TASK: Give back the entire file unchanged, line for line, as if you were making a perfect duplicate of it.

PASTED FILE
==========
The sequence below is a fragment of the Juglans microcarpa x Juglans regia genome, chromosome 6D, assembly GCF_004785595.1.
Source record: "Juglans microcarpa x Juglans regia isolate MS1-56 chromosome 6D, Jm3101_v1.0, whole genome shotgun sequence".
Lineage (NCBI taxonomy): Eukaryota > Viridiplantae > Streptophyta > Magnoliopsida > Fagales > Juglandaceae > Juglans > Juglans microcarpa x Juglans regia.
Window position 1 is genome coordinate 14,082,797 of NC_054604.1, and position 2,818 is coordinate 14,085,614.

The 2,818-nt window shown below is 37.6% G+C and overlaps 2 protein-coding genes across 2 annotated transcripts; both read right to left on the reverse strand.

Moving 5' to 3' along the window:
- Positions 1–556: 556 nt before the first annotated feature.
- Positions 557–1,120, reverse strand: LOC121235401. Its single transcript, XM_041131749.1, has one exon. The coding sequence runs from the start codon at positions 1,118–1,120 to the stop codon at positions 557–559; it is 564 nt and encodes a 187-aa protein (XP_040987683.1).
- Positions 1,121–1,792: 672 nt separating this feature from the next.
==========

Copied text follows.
The sequence below is a fragment of the Juglans microcarpa x Juglans regia genome, chromosome 6D, assembly GCF_004785595.1.
Source record: "Juglans microcarpa x Juglans regia isolate MS1-56 chromosome 6D, Jm3101_v1.0, whole genome shotgun sequence".
Lineage (NCBI taxonomy): Eukaryota > Viridiplantae > Streptophyta > Magnoliopsida > Fagales > Juglandaceae > Juglans > Juglans microcarpa x Juglans regia.
Window position 1 is genome coordinate 14,082,797 of NC_054604.1, and position 2,818 is coordinate 14,085,614.

The 2,818-nt window shown below is 37.6% G+C and overlaps 2 protein-coding genes across 2 annotated transcripts; both read right to left on the reverse strand.

Moving 5' to 3' along the window:
- Positions 1–556: 556 nt before the first annotated feature.
- Positions 557–1,120, reverse strand: LOC121235401. Its single transcript, XM_041131749.1, has one exon. The coding sequence runs from the start codon at positions 1,118–1,120 to the stop codon at positions 557–559; it is 564 nt and encodes a 187-aa protein (XP_040987683.1).
- Positions 1,121–1,792: 672 nt separating this feature from the next.